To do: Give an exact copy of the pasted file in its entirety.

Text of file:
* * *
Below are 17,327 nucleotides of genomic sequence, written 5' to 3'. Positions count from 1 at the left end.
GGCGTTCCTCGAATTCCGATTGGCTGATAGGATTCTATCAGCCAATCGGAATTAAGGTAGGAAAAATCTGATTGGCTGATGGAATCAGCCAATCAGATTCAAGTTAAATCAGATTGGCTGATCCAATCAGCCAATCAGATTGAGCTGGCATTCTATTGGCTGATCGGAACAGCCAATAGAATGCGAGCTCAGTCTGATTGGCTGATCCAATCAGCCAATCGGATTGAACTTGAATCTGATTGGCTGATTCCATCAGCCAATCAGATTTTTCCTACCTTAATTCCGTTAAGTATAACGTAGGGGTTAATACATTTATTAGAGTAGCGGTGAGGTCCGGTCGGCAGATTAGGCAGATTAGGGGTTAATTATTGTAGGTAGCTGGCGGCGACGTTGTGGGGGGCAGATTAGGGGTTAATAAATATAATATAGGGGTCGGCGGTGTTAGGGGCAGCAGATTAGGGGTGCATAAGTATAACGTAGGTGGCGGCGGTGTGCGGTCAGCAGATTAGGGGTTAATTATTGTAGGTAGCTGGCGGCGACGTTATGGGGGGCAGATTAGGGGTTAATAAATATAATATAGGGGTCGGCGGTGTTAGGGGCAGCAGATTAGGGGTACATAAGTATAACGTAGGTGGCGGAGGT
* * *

Below are 17,327 nucleotides of genomic sequence, written 5' to 3'. Positions count from 1 at the left end.
GGCGTTCCTCGAATTCCGATTGGCTGATAGGATTCTATCAGCCAATCGGAATTAAGGTAGGAAAAATCTGATTGGCTGATGGAATCAGCCAATCAGATTCAAGTTAAATCAGATTGGCTGATCCAATCAGCCAATCAGATTGAGCTGGCATTCTATTGGCTGATCGGAACAGCCAATAGAATGCGAGCTCAGTCTGATTGGCTGATCCAATCAGCCAATCGGATTGAACTTGAATCTGATTGGCTGATTCCATCAGCCAATCAGATTTTTCCTACCTTAATTCCGTTAAGTATAACGTAGGGGTTAATACATTTATTAGAGTAGCGGTGAGGTCCGGTCGGCAGATTAGGCAGATTAGGGGTTAATTATTGTAGGTAGCTGGCGGCGACGTTGTGGGGGGCAGATTAGGGGTTAATAAATATAATATAGGGGTCGGCGGTGTTAGGGGCAGCAGATTAGGGGTGCATAAGTATAACGTAGGTGGCGGCGGTGTGCGGTCAGCAGATTAGGGGTTAATTATTGTAGGTAGCTGGCGGCGACGTTATGGGGGGCAGATTAGGGGTTAATAAATATAATATAGGGGTCGGCGGTGTTAGGGGCAGCAGATTAGGGGTACATAAGTATAACGTAGGTGGCGGAGGT